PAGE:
Staunton, May 23 — The EU’s Eastern Partnership program has proven incapable of being a buffer zone between Europe and Russia and must be radically reformed or scrapped altogether given that for foreseeable future, Moscow will dominate those states in the east which are not fully part of the European Union itself, according to Vitaly Portnikov.
That is clear from what has taken place at the Riga conference of EU Eastern Partnership countries, he argues, even if “none of the participants of the program have the courage to say that ‘the Eastern Partnership’ has simply exhausted itself…as a compromise with Russia,” something else its organizers “never admit.”
Officials of the EU like to compare the Eastern Partnership program with the one they devised for the countries of the Maghreb. But there is one obvious difference between the two: “cooperation with the countries of the Maghreb was thought up as cooperation with the countries of the Maghreb. The ‘Eastern Partnership’ was thought up as a compromise with Russia.”
Those who designed the Eastern Partnership “searched for a form of cooperation with former Soviet republics would which allow for the formation on EU borders of a civilized marketplace and at the same time preserve as inviolable those links these countries have with the Russian Federation.”
That explains why Brussels was “never particularly agitated” about the level of democracy in the partnership countries. Instead, the EU focused on developing a free market and lowering the level of corruption. That made it acceptable to Moscow and thus allowed the EU to assume that it always would be – at least as long as none of its members could ever join the EU.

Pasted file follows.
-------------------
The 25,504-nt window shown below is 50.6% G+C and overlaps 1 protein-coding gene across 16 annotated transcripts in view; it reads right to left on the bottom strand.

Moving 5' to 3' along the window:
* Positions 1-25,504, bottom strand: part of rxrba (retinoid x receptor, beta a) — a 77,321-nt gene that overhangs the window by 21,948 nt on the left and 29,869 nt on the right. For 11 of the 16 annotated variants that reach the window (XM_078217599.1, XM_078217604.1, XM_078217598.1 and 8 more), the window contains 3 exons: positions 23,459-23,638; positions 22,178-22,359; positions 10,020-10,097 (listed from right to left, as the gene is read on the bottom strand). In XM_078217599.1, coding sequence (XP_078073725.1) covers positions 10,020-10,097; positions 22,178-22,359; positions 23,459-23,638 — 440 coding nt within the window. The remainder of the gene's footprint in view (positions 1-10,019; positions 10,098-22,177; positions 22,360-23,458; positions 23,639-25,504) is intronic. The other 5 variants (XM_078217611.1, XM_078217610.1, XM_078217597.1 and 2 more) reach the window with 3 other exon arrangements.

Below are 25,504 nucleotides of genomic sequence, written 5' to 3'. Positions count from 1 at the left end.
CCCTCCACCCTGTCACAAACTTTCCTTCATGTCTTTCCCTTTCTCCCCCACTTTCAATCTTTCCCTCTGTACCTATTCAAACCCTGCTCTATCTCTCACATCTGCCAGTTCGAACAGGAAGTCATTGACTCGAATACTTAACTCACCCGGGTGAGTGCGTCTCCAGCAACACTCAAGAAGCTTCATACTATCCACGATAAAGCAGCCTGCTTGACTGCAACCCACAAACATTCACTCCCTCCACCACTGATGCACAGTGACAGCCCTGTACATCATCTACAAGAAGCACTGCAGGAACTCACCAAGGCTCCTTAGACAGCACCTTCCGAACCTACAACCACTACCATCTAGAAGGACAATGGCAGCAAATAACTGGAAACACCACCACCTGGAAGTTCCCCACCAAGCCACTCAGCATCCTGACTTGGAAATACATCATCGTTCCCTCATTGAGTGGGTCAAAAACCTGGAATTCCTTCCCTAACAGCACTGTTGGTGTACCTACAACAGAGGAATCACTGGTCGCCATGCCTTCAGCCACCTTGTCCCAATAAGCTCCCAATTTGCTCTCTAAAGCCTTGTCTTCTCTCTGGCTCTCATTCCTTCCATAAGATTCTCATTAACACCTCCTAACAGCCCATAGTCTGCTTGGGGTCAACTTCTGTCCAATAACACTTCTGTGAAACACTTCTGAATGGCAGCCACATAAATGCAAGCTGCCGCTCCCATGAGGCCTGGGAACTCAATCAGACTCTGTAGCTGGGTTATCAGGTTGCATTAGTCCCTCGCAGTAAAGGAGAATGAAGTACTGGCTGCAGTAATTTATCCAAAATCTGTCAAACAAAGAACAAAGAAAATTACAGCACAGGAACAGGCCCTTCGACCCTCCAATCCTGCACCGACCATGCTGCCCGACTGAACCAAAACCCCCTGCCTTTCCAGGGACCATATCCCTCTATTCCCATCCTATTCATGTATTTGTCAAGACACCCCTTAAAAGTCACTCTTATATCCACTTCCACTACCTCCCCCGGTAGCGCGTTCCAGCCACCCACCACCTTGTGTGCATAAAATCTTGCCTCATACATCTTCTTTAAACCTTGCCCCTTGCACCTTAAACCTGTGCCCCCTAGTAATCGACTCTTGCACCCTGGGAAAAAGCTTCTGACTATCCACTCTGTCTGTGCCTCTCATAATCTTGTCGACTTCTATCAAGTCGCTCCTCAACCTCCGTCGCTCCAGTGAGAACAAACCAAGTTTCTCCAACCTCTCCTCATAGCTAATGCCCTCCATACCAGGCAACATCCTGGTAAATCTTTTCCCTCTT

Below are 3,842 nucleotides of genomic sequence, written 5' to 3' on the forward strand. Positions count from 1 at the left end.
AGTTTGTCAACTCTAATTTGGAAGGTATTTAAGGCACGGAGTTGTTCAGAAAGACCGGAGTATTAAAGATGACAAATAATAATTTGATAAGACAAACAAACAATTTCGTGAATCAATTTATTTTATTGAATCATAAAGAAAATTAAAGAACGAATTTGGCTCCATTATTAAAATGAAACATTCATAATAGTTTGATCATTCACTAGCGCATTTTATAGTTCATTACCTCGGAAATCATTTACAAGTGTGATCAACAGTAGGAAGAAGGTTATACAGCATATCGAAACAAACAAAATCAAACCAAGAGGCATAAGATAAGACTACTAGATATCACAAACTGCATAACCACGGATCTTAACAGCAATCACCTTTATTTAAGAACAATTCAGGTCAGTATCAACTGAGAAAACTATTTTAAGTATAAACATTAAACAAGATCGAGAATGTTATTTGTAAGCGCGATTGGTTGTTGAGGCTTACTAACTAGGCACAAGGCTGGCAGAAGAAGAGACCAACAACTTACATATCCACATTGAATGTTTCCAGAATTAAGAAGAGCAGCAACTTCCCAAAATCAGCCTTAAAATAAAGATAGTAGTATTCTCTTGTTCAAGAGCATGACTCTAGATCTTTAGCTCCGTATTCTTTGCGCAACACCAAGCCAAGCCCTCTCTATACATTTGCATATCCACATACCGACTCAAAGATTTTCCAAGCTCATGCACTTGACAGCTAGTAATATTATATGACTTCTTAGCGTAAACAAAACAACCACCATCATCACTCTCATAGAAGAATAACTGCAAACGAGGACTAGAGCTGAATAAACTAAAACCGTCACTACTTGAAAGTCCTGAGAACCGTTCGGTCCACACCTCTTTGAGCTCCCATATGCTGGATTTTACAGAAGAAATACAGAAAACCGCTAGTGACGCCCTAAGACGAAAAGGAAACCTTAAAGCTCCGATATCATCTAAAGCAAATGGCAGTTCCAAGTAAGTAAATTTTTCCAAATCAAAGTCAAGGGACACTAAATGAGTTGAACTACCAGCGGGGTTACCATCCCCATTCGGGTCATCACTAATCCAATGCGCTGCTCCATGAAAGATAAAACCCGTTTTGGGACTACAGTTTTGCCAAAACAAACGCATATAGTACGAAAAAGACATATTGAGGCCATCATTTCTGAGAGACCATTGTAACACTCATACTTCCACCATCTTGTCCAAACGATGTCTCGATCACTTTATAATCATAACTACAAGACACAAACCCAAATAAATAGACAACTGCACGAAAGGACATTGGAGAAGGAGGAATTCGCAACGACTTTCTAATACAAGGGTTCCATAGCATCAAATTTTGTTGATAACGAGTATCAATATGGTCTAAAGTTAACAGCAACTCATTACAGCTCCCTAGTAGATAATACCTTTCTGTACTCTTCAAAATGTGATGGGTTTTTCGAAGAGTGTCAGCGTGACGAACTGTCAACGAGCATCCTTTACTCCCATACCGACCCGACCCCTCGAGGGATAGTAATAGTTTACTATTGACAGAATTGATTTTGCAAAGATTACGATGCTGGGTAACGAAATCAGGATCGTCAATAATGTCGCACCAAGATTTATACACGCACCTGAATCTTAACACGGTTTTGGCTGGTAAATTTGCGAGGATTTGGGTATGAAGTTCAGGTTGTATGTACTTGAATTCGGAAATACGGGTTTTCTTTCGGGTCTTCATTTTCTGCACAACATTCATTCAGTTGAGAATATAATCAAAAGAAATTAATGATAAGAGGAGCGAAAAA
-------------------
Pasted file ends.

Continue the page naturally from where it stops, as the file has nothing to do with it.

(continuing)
But when the Eastern Partnership, in line with the Maghreb countries, moved to “the next stage of its development with the signing of association agreements,” Moscow “considered this as a demonstrative interference in the interests and integration plans of Russia,” something Vladimir Putin has not concealed from everything.
Today, within the Eastern Partnership, there are “two groups of countries: one, including Ukraine, Georgia and Moldova who have signed and want to join the EU eventually; and a second, including Belarus and Armenia, which haven’t and don’t. (Azerbaijan is an outlier and tries not to be in one or the other, although it won’t be able to do that for long.)
And that pattern, Portnikov continues, allows for “one simple conclusion: the program as a compromise with Russia has not worked out. There has not been and is not now any ‘buffer zone’ between the European Union and Russia.” In the immediate future, “whether the Europeans or Russians like it or not,” the border between Europe and Russia’s Eurasian Economic Union will be the eastern border of states in the EU.
Consequently, the Riga summit is likely to be “one of the last, at least in the current format.” And the EU is going to have to pursue deeper relations with those who want to join and much less deep relations with those who don’t. It can no longer put off making a decision about that, Portnikov suggests.
“Yes, it is possible,” he says, “that the process of integration will last decades” and resemble that of Turkey, “but at the very least, the illusion of ‘a buffer zone’ is disappearing forever.” And then, as in the Maghreb, “the Eastern Partnership will become a partnership with the participant countries and not an attempt at compromise with another third country.”